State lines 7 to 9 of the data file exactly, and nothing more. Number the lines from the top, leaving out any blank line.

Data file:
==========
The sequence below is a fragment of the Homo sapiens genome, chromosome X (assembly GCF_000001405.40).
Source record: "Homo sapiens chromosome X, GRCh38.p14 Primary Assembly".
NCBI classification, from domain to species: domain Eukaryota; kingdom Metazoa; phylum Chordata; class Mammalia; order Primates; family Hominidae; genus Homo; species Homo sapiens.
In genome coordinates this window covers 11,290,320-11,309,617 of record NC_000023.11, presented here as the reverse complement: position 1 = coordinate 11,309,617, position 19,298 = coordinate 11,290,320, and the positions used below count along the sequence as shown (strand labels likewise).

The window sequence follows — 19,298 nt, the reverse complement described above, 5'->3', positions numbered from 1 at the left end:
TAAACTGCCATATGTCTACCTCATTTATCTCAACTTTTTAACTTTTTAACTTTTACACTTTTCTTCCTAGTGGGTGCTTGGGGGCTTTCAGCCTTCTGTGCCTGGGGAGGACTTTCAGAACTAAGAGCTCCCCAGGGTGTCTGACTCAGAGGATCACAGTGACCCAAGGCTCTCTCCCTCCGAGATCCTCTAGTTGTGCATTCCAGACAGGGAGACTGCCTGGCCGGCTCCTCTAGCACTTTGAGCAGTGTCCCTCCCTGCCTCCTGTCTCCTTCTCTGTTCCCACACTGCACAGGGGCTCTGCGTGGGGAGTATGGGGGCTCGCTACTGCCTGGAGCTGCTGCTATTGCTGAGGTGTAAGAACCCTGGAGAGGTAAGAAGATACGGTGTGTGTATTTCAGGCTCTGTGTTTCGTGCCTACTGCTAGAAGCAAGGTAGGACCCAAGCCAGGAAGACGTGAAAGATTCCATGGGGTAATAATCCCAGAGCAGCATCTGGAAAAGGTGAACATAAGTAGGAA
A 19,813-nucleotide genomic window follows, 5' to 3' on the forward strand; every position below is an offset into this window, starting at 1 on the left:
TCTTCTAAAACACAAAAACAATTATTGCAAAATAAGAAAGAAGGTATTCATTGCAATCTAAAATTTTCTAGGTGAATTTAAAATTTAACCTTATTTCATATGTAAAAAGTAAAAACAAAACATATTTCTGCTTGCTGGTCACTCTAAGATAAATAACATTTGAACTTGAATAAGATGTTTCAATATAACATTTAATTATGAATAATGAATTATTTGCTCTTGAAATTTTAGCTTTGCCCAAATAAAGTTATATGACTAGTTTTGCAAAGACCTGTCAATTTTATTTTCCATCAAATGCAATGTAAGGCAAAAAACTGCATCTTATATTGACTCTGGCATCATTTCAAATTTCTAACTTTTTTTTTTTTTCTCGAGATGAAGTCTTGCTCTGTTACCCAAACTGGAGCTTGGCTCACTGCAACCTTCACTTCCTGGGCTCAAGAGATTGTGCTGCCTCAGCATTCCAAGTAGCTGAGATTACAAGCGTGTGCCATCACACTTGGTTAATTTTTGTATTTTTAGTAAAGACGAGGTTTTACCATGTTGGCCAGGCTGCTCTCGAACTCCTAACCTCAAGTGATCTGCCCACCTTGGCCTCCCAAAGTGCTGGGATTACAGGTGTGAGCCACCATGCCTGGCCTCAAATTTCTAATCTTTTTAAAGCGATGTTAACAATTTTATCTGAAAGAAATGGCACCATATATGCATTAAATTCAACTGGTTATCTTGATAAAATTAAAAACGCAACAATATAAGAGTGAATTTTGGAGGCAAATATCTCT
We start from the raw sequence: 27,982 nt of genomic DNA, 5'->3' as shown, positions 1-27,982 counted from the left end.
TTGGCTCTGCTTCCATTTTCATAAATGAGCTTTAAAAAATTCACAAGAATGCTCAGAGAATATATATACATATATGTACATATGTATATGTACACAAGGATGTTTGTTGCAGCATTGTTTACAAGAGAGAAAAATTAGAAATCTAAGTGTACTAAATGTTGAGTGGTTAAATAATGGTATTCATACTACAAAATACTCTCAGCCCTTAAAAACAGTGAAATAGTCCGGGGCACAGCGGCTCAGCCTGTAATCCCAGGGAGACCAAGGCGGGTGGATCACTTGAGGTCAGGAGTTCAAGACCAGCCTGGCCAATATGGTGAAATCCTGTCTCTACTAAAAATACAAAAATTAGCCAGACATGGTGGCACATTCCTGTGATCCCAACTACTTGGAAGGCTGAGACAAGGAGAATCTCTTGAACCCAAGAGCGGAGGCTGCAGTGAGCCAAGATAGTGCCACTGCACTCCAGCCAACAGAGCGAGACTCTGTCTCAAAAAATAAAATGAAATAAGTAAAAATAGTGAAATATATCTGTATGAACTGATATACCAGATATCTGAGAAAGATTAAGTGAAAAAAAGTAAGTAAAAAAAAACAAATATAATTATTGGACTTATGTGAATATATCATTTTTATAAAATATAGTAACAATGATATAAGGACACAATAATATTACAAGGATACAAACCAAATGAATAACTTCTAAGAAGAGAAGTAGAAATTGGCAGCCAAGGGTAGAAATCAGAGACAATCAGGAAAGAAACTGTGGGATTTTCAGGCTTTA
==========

A 19,813-nucleotide genomic window follows, 5' to 3' on the forward strand; every position below is an offset into this window, starting at 1 on the left:
TCTTCTAAAACACAAAAACAATTATTGCAAAATAAGAAAGAAGGTATTCATTGCAATCTAAAATTTTCTAGGTGAATTTAAAATTTAACCTTATTTCATATGTAAAAAGTAAAAACAAAACATATTTCTGCTTGCTGGTCACTCTAAGATAAATAACATTTGAACTTGAATAAGATGTTTCAATATAACATTTAATTATGAATAATGAATTATTTGCTCTTGAAATTTTAGCTTTGCCCAAATAAAGTTATATGACTAGTTTTGCAAAGACCTGTCAATTTTATTTTCCATCAAATGCAATGTAAGGCAAAAAACTGCATCTTATATTGACTCTGGCATCATTTCAAATTTCTAACTTTTTTTTTTTTTCTCGAGATGAAGTCTTGCTCTGTTACCCAAACTGGAGCTTGGCTCACTGCAACCTTCACTTCCTGGGCTCAAGAGATTGTGCTGCCTCAGCATTCCAAGTAGCTGAGATTACAAGCGTGTGCCATCACACTTGGTTAATTTTTGTATTTTTAGTAAAGACGAGGTTTTACCATGTTGGCCAGGCTGCTCTCGAACTCCTAACCTCAAGTGATCTGCCCACCTTGGCCTCCCAAAGTGCTGGGATTACAGGTGTGAGCCACCATGCCTGGCCTCAAATTTCTAATCTTTTTAAAGCGATGTTAACAATTTTATCTGAAAGAAATGGCACCATATATGCATTAAATTCAACTGGTTATCTTGATAAAATTAAAAACGCAACAATATAAGAGTGAATTTTGGAGGCAAATATCTCT
We start from the raw sequence: 27,982 nt of genomic DNA, 5'->3' as shown, positions 1-27,982 counted from the left end.